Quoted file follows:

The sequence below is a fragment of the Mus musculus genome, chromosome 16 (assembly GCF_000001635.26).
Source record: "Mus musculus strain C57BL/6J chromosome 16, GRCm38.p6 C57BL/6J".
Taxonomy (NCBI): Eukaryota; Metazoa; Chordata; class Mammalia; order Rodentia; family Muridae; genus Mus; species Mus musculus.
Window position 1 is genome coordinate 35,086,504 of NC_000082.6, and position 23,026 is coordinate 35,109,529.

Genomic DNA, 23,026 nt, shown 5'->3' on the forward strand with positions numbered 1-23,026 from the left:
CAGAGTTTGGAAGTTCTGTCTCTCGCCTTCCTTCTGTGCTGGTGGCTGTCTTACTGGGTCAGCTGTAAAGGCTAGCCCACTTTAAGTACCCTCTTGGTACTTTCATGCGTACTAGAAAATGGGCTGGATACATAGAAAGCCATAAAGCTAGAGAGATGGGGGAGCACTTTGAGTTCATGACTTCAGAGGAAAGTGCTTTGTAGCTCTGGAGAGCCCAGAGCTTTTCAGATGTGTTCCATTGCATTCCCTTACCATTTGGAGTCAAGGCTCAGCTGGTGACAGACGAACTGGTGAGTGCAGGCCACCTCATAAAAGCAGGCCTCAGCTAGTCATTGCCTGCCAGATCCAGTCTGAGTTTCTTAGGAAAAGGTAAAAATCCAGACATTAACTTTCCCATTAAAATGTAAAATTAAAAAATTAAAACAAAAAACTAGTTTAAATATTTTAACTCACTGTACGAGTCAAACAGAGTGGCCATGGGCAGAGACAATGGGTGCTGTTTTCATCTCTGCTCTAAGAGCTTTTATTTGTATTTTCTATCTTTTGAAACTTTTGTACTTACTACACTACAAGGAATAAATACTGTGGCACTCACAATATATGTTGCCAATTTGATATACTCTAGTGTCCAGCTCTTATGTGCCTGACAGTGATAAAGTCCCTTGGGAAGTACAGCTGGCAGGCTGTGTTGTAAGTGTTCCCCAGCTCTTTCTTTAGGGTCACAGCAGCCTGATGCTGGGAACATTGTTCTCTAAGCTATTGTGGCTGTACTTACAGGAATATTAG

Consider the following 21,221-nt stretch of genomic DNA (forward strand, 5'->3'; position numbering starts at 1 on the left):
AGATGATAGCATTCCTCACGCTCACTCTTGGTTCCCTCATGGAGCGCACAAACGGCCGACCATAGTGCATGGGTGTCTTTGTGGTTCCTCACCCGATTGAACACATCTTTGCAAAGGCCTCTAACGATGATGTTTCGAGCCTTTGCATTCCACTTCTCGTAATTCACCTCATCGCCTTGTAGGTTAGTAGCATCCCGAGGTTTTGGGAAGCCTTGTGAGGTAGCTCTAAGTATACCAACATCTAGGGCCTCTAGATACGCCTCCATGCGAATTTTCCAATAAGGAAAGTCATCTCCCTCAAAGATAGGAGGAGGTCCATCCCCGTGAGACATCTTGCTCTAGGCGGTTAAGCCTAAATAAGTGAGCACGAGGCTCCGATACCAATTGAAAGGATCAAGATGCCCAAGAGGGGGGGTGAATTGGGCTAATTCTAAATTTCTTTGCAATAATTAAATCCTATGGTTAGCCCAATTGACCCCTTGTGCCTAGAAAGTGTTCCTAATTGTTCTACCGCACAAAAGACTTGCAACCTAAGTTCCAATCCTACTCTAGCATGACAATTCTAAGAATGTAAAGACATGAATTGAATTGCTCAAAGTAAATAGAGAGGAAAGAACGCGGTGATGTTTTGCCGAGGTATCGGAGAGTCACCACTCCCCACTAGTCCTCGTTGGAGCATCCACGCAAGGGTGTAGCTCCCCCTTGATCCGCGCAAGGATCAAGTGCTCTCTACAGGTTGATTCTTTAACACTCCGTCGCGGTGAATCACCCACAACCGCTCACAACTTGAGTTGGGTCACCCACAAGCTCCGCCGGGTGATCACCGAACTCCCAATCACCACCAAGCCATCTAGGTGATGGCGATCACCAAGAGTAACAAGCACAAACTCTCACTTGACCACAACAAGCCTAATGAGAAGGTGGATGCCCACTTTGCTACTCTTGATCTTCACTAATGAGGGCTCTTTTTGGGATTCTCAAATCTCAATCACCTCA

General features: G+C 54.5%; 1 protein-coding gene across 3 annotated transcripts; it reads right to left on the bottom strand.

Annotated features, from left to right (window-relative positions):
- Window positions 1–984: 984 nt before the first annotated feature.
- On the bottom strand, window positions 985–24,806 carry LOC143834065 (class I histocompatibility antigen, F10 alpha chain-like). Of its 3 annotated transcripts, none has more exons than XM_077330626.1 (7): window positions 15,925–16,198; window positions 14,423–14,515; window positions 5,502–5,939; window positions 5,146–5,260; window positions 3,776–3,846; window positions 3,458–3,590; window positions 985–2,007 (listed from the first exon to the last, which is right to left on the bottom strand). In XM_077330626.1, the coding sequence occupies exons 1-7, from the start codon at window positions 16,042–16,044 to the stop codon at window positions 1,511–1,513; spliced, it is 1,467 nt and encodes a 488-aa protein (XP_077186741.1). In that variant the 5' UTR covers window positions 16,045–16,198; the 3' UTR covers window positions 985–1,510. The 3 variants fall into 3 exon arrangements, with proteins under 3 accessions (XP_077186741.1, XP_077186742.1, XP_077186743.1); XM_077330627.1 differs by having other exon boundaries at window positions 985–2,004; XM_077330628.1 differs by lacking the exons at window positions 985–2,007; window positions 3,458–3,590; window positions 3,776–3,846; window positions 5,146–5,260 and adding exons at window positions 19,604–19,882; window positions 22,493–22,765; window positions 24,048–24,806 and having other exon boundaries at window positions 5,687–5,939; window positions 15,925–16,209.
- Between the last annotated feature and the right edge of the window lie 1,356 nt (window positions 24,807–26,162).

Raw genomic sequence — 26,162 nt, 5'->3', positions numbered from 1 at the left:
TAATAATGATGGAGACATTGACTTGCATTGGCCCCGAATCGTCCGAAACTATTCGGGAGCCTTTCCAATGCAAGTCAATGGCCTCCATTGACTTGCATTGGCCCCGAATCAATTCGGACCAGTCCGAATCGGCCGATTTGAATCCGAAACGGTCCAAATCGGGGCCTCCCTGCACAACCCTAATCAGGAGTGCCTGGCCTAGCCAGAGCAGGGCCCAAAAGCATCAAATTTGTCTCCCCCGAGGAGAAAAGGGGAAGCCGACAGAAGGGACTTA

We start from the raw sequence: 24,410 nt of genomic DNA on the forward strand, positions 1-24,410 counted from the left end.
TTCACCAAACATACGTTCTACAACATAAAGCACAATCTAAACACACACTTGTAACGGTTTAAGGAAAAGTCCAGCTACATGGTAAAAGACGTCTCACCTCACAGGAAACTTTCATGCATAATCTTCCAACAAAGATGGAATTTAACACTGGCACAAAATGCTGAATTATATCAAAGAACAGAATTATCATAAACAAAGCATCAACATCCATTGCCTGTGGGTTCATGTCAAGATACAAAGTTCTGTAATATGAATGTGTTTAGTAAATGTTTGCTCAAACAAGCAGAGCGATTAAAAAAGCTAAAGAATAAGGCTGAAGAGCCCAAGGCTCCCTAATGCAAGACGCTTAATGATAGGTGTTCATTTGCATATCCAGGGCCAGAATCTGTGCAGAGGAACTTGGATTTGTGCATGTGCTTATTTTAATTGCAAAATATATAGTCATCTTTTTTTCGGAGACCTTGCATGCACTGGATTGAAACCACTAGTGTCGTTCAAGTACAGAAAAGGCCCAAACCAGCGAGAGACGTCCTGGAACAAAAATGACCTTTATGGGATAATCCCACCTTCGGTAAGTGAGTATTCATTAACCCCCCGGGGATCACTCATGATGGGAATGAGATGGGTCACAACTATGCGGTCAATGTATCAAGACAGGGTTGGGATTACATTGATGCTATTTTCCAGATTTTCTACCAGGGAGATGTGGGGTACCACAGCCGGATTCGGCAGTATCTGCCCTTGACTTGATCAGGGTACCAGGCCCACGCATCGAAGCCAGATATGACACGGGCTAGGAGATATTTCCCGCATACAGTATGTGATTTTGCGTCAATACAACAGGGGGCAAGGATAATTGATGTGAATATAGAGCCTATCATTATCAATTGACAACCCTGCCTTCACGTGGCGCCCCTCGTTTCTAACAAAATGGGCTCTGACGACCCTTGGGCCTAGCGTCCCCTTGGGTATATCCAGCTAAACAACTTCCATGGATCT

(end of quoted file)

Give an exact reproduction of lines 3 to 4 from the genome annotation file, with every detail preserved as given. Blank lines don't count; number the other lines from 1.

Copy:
Taxonomy (NCBI): Eukaryota; Metazoa; Chordata; class Mammalia; order Rodentia; family Muridae; genus Mus; species Mus musculus.
Window position 1 is genome coordinate 35,086,504 of NC_000082.6, and position 23,026 is coordinate 35,109,529.